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My friends call me Elldee. And breaking the half century mark has been highly motivating: happy wife, mother, writer, teacher, day dreamer.

Wednesday, June 19, 2013

Narrative Mode ~ #17 Byronic Hero


Dark hero
The Byronic hero is different than other heroes.  In some ways he is similar to Hemingway's code hero in that he does not fit in society.  However, Hemingway's hero seeks acceptance and is humble in his difference, while Lord Byron's hero is superior and deliberate in his isolation.  He is better than others because of his superior intellect and sensitivity.  His passion overrides his actions and supplies support to his intense attachment to whatever drives him: war, a woman, knowledge, isolation. 

In return for his active rejection of social mores, he is also rejected by society even though he is still viewed as great, but great with tremendous flaws that others see, but he does not or does not view as actual flaws.  He is misunderstood or perhaps even maligned in his youth and must live with the stamp of darkness or deliberately perpetuate it as a kind of medal of valor against what he views as inferior knowledge created by the society he rejects.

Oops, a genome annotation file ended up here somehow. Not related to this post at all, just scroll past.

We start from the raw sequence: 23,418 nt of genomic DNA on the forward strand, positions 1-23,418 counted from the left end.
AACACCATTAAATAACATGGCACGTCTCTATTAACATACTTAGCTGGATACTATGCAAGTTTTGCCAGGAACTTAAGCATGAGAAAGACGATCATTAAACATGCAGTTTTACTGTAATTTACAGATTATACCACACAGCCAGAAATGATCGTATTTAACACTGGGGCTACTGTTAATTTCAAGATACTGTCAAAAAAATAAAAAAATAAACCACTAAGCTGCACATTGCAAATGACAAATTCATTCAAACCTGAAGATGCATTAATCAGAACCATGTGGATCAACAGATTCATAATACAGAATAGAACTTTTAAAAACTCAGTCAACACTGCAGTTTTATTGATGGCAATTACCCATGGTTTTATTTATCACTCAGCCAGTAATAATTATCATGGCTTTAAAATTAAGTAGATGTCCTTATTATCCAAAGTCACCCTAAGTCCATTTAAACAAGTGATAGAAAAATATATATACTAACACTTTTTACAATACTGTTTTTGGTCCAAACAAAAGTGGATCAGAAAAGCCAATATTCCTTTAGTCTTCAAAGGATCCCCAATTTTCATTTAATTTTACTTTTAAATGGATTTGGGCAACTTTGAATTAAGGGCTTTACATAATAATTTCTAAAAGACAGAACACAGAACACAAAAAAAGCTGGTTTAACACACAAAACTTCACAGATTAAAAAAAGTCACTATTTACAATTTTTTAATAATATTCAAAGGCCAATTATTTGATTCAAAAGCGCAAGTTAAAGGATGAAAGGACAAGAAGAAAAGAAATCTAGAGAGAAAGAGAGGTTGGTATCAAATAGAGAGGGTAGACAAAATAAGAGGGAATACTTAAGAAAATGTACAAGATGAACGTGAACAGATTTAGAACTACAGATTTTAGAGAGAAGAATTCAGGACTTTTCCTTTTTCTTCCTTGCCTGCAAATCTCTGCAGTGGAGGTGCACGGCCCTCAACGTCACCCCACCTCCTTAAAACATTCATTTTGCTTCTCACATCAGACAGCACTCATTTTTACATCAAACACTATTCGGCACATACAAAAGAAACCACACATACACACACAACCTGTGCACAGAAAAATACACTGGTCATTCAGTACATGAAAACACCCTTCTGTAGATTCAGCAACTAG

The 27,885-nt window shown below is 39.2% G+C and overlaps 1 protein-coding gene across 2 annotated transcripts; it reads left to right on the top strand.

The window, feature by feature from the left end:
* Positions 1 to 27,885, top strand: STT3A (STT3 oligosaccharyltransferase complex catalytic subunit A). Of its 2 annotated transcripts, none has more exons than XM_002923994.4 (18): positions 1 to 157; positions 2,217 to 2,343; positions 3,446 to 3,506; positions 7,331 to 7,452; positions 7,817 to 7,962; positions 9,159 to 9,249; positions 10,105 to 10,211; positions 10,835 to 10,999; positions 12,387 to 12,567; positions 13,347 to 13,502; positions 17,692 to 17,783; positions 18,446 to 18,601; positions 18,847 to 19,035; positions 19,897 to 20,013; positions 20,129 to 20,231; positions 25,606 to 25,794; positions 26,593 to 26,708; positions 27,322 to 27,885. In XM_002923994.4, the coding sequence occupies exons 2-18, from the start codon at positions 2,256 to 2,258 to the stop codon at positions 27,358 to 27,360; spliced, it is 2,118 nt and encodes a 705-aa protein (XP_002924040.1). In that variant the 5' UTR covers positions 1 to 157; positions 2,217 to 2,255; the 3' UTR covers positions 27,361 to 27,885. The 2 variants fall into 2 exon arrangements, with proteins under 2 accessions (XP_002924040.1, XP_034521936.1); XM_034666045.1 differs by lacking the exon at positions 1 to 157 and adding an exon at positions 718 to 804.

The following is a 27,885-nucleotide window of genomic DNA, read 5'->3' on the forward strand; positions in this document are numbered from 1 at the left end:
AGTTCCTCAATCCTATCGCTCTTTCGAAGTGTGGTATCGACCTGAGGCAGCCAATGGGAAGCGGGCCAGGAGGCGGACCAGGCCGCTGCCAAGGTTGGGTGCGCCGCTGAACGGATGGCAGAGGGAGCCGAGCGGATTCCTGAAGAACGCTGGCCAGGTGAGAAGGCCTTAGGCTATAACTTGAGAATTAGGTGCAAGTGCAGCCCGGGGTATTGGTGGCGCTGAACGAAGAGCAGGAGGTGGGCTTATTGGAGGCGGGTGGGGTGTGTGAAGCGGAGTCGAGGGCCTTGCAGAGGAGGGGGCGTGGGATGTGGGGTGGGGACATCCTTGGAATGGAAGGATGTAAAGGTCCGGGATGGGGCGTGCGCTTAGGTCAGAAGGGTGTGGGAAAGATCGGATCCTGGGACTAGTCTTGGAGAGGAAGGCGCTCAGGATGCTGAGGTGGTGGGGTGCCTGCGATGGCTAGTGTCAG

This character acts as a foil against a common heroic plot.  There are heroic actions he simply cannot do, and this influence on plot imposes distinct directions that the designated Byronic hero must take.


Example:

  • Common hero sees female in distress, battles with those attempting to harm her, saves her and returns her to her waiting family's arms.  She falls in love with him, and they live happily ever after (once they have dealt with all the interference common to heroic love).
  • Byronic hero sees female in distress, battles with those attempting to harm her, saves her and (wait, here is the catch) returns her to her waiting family's arms requesting first proper reward paid before they may have her back.  He will withhold her until he receives appropriate payment and will even reject payment if he determines he undervalued the prize.  She is strangely attracted and repulsed by him, perhaps even insulted by his lack of interest in her.  He may even desire her, but payment comes first.

Want to write a dark story, write with a Byronic hero in the mix.  He does not even have to be the main character.  But your readers will get attached to him, hoping all the time that he will change.  And perhaps, you will change him in the end, slightly anyway.

Seen any good Byronic heroes?  Wuthering Heights has Heathcliff.  Jane Eyre's Rochester is a gentler version that changes.  Written any?

 The Little Handbook of Narrative Frameworks available on Smashwords and Amazon.
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